Helplessness among medical students is a state in which nothing that the students choose to do affects what happens to them. These medical students believe that many things in their lives are beyond their control – achieving a satisfactory passing USMLE score included. Are you one of them?
Do you feel helpless when presented with problems, like the clinical case assignments and discussions? Are you frozen into inaction? If not you, any medical student or colleague you know who does not even attempt to solve the problem, believes he or she cannot do the task because of repeated failure, and frustration – that behavior is termed learned helplessness.
Helplessness develops from repeated failures and overwhelming feeling of frustration. The medical student will fail to initiate action, becomes passive, and won't try at all. In addition to not trying, he or she fails to learn or profit from the experience. Emotional reactions like frustration, depression, and feelings of incompetency appear to go hand in hand with the passivity and learning problems with helplessness.
Motivation is indeed the primary key in attaining the things you want in your medical education including passing USMLE steps. This is the fuel that keeps a medical student going amidst the average performance in class examinations and practice tests. The absence of this stimulus promotes passivity; thus, inaction follows and later on frustration and depression. This is the same reason that various methods and strategies in delivery of the USMLE review are initiated by review mentors and review program developers.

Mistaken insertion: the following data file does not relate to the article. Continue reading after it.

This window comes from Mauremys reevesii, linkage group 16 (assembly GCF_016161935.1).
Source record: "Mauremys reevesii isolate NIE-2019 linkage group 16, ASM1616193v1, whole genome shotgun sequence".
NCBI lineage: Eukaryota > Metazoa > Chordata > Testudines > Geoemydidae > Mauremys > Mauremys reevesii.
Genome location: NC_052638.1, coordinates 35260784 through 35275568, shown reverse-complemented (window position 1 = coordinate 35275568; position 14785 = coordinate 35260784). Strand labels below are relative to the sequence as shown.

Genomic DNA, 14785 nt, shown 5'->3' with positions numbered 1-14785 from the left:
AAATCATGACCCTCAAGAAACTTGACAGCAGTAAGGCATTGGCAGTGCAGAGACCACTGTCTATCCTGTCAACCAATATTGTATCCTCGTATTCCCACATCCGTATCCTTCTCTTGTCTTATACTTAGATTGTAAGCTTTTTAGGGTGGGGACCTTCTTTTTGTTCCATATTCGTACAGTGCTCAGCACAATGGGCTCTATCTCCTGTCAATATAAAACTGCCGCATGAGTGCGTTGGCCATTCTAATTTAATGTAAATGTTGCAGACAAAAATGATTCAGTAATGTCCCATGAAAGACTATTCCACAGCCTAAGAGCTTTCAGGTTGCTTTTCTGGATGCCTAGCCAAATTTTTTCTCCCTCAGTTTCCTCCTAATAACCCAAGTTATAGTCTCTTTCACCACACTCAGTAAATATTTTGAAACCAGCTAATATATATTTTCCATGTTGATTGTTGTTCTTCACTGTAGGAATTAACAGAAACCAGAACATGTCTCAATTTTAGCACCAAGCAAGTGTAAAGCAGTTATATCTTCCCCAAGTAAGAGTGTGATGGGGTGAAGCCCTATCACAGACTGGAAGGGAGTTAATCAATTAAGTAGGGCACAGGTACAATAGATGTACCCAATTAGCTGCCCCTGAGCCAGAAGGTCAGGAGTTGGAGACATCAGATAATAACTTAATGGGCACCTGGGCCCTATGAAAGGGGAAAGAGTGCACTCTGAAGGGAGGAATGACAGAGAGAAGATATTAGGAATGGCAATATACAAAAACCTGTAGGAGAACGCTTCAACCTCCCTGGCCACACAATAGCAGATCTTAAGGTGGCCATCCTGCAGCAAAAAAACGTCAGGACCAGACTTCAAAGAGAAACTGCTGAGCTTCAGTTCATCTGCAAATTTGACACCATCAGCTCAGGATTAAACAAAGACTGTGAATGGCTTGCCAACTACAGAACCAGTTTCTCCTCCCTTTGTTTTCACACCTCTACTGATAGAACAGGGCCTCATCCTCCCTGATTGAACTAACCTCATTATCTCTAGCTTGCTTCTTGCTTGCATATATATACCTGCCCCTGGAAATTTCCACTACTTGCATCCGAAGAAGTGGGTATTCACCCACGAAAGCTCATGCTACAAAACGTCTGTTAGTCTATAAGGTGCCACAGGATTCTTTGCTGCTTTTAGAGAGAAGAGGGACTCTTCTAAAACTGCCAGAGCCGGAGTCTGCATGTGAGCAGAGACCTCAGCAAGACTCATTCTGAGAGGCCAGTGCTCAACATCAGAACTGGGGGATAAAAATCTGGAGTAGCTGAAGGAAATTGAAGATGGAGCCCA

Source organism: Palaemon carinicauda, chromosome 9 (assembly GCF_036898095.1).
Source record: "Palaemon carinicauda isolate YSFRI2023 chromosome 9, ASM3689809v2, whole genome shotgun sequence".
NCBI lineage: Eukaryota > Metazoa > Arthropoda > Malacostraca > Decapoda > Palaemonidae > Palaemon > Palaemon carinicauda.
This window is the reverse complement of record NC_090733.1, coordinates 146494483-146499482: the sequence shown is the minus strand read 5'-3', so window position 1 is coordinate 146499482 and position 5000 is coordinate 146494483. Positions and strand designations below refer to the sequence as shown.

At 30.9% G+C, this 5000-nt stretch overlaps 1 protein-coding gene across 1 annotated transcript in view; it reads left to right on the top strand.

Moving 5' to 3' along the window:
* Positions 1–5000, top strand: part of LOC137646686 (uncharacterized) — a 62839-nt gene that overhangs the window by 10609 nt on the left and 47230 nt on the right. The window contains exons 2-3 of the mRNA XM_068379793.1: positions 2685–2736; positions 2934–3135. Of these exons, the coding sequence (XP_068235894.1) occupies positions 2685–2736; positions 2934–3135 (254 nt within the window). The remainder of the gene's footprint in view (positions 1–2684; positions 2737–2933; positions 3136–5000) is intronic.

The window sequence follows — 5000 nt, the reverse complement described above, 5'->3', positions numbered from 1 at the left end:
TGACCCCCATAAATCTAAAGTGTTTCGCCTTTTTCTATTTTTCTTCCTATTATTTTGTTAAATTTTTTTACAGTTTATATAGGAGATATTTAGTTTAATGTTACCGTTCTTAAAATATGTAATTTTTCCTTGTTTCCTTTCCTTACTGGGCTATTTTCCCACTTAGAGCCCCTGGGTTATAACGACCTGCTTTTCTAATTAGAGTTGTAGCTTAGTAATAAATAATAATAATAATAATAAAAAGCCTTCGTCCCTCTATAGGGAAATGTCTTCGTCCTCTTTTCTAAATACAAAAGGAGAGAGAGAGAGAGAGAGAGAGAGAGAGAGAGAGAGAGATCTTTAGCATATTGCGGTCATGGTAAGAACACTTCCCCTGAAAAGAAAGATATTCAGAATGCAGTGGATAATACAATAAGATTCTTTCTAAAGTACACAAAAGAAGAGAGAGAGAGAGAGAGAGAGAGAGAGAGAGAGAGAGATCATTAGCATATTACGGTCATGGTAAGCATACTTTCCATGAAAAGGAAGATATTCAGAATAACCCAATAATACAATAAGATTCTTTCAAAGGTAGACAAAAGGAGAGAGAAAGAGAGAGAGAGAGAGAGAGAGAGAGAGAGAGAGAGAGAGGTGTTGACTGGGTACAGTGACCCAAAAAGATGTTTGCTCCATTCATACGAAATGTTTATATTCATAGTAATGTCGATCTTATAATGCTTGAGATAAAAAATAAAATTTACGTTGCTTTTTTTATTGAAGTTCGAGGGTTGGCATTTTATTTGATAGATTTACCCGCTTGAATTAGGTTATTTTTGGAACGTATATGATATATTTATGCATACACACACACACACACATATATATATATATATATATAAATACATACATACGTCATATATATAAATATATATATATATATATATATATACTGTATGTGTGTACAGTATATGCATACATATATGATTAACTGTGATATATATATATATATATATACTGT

When you are not actively motivated in your USMLE preparation, you are unmotivated to learn. Sometimes you will be unenthusiastic in listening and participating in review session hence, you involve yourself in small chats with your seat mates. An effective mentor should call your attention or talk to you in private to discuss your behavior. It is one of the most challenging roles of the review mentors – motivate the apathetic medical student.
During group activities and discussions, your participation will be observed. After a specific period of time that you don't seem to improve, your mentor should then realize that your motivation problem is intrinsic – meaning, it is something that you and a significant person have caused. Additional help and support should be done. The student can be referred to the resident guidance counselor who can talk to the student and if this proves to be ineffective, significant others will be called in to help like your peers, close colleagues and sometimes, your parents.
No one can deny the power of motivation. In reality, motivation for medical students doesn't need to be a heart-to-heart talk. A pat in the back, a "You can do better next time," or "If they can make it, you will, too" are some of the simple statements that signify encouragement and belief in the person's capabilities. Human beings cannot afford to give up as long as there is someone who strongly believes in his capacity to succeed and express it when most needed. With enough motivation, success in USMLE is within hand.